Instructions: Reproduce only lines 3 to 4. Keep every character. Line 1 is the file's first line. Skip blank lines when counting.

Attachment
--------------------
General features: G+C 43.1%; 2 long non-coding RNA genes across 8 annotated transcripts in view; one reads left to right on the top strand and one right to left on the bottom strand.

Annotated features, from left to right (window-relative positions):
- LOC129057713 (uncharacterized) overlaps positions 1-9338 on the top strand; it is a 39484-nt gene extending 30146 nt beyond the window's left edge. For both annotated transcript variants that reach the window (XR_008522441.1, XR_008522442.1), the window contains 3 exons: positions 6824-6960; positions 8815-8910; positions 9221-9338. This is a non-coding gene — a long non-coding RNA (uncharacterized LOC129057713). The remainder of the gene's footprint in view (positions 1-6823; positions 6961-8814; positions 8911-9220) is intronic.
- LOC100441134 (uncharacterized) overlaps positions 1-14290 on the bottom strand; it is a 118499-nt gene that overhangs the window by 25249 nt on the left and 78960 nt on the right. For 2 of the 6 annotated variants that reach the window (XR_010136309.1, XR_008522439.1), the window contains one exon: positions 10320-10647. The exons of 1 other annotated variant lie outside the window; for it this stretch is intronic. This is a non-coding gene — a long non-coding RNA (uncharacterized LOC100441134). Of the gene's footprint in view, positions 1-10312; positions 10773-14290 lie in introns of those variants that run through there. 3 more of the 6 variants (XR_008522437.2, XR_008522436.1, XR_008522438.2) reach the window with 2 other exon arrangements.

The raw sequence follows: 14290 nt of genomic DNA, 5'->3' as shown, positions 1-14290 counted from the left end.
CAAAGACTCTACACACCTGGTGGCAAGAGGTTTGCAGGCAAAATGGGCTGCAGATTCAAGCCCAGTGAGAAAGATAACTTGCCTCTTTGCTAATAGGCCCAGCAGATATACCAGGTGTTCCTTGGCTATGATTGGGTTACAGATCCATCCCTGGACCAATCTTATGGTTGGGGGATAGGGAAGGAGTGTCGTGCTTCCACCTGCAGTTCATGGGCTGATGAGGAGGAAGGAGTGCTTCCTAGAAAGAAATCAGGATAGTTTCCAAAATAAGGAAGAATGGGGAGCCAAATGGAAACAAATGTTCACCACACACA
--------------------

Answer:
- LOC129057713 (uncharacterized) overlaps positions 1-9338 on the top strand; it is a 39484-nt gene extending 30146 nt beyond the window's left edge. For both annotated transcript variants that reach the window (XR_008522441.1, XR_008522442.1), the window contains 3 exons: positions 6824-6960; positions 8815-8910; positions 9221-9338. This is a non-coding gene — a long non-coding RNA (uncharacterized LOC129057713). The remainder of the gene's footprint in view (positions 1-6823; positions 6961-8814; positions 8911-9220) is intronic.
- LOC100441134 (uncharacterized) overlaps positions 1-14290 on the bottom strand; it is a 118499-nt gene that overhangs the window by 25249 nt on the left and 78960 nt on the right. For 2 of the 6 annotated variants that reach the window (XR_010136309.1, XR_008522439.1), the window contains one exon: positions 10320-10647. The exons of 1 other annotated variant lie outside the window; for it this stretch is intronic. This is a non-coding gene — a long non-coding RNA (uncharacterized LOC100441134). Of the gene's footprint in view, positions 1-10312; positions 10773-14290 lie in introns of those variants that run through there. 3 more of the 6 variants (XR_008522437.2, XR_008522436.1, XR_008522438.2) reach the window with 2 other exon arrangements.